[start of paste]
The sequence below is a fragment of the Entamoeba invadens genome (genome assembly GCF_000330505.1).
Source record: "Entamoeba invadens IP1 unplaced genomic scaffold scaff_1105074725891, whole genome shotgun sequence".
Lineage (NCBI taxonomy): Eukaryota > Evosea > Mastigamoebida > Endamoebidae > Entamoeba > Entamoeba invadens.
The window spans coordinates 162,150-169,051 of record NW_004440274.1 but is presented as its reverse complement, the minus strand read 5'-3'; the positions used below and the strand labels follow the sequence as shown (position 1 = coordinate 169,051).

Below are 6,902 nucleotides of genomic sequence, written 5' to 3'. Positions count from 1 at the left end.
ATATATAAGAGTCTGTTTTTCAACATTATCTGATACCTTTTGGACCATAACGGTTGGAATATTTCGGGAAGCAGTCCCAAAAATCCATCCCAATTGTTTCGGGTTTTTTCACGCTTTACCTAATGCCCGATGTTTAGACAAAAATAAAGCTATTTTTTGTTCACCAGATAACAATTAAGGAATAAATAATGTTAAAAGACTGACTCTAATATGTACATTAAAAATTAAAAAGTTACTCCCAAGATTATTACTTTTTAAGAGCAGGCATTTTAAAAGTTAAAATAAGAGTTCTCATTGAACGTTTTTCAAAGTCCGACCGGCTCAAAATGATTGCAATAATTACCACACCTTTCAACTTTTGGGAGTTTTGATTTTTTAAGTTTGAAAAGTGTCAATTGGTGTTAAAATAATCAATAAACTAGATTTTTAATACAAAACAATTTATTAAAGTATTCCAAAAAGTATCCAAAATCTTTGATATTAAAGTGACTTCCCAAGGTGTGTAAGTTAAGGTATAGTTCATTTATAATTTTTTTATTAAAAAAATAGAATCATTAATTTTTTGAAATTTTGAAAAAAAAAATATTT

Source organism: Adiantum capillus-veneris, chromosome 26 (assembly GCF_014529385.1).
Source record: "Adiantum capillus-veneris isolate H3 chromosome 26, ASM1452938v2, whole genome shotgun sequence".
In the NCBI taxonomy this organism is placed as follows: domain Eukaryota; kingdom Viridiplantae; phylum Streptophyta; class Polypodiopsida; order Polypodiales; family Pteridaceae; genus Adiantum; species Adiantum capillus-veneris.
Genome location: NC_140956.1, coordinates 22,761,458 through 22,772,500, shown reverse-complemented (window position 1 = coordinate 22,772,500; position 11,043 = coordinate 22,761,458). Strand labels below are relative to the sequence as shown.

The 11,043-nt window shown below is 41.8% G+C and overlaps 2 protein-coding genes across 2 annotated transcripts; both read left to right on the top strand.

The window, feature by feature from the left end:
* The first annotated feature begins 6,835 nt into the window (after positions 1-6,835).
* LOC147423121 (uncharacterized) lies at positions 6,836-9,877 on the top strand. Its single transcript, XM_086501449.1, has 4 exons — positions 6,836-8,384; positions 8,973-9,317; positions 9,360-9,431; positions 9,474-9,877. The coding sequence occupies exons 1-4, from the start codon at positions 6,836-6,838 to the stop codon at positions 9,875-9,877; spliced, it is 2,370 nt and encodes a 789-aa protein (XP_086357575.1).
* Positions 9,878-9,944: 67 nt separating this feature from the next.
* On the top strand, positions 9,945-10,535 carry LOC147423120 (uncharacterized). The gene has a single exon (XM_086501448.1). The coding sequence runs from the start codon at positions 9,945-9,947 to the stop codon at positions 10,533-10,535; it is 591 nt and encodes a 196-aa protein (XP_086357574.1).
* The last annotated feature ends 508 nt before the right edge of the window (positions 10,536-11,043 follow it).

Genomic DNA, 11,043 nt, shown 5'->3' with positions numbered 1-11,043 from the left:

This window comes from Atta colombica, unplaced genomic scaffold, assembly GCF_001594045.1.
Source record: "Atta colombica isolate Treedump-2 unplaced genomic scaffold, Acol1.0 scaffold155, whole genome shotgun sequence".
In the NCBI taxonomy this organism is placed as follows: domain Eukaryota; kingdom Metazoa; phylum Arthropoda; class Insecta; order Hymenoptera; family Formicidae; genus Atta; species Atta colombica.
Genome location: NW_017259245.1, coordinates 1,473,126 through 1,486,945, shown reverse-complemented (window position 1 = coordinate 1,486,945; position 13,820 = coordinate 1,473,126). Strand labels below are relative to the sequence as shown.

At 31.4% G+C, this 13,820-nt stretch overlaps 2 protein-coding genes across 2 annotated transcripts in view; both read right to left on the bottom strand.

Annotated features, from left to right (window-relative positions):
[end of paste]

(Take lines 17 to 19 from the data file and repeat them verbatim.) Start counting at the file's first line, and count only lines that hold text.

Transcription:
* The last annotated feature ends 508 nt before the right edge of the window (positions 10,536-11,043 follow it).

Genomic DNA, 11,043 nt, shown 5'->3' with positions numbered 1-11,043 from the left:

This window comes from Atta colombica, unplaced genomic scaffold, assembly GCF_001594045.1.